Wednesday, May 22, 2013

El Salvador Day Two

At 7:00am we were in the van heading to Maizal. Fr. Mario met us there and gave us an introduction to Maizal, the people and the work that goes into that community. This included the history of the purchase of the lands, the building of the community of 30 homes (10 of which were built by contributions from congregations in the Diocese of Los Angeles), and the building up agriculture and attention to health issue there.

When Fr. Mario began speaking to us about the sewing cooperative at Maizal (started with our own Shelley Denney's donation of her sewing
machine), the ladies brought out some of their wares. Of course, I had to buy some! These are so pretty, and so reasonably priced. I was amazed at the women -- they wanted to learn to sew clothing for their families to save money, and the by product are these "bolsas" -- purses -- which were lovely.

Alfredo Lopez, about to be ordained Deacon (this Friday), gave us an introduction to the mission and ministry of Maizal. Alfredo and his brother Antonio, also a seminarian about to be ordained, have been at Maizal for a long time. We reviewed a map of the area, and what is located where on the property. Especially noted was the large water tank -- imperative for this area.

Thomas Wilson then spoke about the commitment he and his wife Diane have made in coming here from Western Massachusetts -- not speaking Spanish. They acclimated quickly, and have become a great resource for Maizal. They are working to make Maizal a place where groups, especially seminary groups, can come and have a unique ministry experience in a beautiful part of the world. They spoke about their home there, how they have found a special filter for their water -- and about making that a viable option for others in the community -- and also about life in El Salvador. I found them to be delightful, unassuming, and very friendly. They have a passion for this work, for the Gospel of Jesus Christ -- and it is contagious!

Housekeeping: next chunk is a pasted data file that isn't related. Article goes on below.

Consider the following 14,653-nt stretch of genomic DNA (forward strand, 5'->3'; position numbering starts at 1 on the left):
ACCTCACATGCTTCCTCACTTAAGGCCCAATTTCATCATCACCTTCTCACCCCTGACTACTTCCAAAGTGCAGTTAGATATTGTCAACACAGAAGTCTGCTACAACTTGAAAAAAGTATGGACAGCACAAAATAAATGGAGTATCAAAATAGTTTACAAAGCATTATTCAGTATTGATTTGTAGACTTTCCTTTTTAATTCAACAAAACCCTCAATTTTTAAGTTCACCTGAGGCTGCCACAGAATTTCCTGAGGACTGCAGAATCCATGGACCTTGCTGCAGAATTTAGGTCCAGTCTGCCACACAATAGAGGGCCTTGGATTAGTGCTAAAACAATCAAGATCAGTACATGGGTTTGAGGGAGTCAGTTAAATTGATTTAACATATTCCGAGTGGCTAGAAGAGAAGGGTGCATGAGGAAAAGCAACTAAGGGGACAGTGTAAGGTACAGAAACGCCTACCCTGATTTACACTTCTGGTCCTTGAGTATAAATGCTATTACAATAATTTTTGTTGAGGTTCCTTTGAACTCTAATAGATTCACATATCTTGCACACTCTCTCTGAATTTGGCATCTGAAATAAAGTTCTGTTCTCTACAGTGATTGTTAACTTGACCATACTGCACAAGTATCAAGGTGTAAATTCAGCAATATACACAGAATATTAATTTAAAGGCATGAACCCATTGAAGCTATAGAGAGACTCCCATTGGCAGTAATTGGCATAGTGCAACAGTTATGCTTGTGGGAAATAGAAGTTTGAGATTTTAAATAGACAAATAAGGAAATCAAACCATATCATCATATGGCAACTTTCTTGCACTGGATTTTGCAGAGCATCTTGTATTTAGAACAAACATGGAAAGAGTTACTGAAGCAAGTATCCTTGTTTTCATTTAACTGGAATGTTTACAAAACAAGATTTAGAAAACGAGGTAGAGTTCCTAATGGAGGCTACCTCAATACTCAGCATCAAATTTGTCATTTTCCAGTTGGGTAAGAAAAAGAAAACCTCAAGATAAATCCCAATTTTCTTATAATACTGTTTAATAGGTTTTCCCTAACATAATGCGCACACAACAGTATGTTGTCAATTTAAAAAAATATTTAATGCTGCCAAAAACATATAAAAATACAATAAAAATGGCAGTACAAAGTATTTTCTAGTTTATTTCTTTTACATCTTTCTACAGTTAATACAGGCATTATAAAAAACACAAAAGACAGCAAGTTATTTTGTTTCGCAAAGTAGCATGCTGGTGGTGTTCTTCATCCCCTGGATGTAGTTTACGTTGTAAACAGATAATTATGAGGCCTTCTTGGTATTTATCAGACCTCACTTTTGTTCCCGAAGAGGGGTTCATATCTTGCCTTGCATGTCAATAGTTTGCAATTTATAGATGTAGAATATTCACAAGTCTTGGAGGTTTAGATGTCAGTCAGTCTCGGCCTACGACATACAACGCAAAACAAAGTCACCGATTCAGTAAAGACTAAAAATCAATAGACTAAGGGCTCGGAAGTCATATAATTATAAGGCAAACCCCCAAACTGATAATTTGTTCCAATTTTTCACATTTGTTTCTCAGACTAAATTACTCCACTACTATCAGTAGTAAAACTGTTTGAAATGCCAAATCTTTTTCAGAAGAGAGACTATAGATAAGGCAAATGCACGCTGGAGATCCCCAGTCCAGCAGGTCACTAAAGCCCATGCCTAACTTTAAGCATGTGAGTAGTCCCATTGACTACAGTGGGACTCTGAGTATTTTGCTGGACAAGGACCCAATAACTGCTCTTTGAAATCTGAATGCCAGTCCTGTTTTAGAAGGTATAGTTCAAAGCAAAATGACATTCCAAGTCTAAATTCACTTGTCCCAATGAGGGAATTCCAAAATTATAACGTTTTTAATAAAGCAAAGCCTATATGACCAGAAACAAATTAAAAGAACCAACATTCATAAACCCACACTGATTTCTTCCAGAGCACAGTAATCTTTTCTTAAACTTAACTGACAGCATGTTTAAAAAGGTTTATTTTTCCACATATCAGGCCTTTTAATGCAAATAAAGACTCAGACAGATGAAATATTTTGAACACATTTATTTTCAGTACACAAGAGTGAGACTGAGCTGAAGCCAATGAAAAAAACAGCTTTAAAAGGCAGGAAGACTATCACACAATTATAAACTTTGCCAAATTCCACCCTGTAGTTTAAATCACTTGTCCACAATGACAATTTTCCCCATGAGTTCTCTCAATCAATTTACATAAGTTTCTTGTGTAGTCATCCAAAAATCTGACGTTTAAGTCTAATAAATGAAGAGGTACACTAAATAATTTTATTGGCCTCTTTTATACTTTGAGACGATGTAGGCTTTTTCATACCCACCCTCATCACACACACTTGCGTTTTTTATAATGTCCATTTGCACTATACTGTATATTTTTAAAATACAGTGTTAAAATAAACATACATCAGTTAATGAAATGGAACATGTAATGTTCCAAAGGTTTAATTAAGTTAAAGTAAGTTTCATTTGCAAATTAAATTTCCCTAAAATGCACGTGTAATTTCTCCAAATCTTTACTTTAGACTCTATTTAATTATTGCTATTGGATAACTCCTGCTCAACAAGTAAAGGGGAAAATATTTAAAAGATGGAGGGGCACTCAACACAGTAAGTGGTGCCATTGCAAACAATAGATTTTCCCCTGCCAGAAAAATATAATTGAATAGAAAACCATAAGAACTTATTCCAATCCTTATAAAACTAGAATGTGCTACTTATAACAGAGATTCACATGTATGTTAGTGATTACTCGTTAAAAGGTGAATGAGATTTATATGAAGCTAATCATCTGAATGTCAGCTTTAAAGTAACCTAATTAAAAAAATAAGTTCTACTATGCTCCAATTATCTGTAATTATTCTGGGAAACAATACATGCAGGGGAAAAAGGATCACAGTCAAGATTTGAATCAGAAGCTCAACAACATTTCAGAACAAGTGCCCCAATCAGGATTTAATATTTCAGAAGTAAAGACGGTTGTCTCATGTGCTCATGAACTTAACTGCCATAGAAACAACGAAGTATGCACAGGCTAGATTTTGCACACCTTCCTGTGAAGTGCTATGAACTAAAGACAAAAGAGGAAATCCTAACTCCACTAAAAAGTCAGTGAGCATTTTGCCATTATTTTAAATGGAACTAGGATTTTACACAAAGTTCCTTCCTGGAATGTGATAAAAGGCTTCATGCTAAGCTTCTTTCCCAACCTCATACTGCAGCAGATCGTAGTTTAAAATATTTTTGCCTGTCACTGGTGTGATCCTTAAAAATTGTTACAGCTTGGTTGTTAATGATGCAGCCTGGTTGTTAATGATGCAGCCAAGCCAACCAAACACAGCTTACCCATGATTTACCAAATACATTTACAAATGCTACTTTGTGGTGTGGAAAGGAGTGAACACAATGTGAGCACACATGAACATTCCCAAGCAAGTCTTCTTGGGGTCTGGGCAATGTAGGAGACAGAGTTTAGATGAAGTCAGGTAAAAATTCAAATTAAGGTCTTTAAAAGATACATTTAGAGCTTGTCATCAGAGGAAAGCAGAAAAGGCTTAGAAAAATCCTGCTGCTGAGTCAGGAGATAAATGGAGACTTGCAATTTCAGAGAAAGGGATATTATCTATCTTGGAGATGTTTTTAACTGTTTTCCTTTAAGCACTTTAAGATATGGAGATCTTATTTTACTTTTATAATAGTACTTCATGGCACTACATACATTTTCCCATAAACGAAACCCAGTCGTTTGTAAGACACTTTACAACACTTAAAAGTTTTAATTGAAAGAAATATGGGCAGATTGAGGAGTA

Antonio Cabeza, 78, has been working hear and coordinating the program for years -- he offered passionate testimony to the work of ERD, Cristosal, the Diocese of Los Angeles, etc. He was very animated and passionate in his speaking with us, and was happy to go with us later on our walk of the property. You can tell that Antonio loves Maizal, the work there, the people there -- and is very dedicated to this community.

We then started on our tour of the community and grounds. First stop: the POOL! Of special note is that our own J. Jon Bruno donated the money to build the pool, which has made a tremendous difference in the kind of hospitality that can be offered at El Maizal. When groups come to do work projects, they spend a number of hours working in the fields in the hot sun. The pool offers an opportunity to "cool down". I can tell you even though I was told it was not TOO hot today, it was HOT! I would have loved to have had a dip in the pool, but was not equipped to do so at the moment. I was so proud to be part of the Diocese of Los Angeles and to see this gift that was given, which gives refreshment to those who use it.

Nelson Carranza then walked us through the Iglesia Episcopal Anglicana del El Salvador Programa Nacional de Salud Integral, which offers agricultural education, the goal of which is to teach/ensure: Food security, conservation, combat malnutrition and join people in working together towards these goals. Right now over 110 people directly benefit in 7 communities (including 40 women and 60 youth), and 550 people indirectly benefit. There at Maizal they produce corn (hence MAIZal), sorgum, red beans, "arroz Centa", soy beans and achote.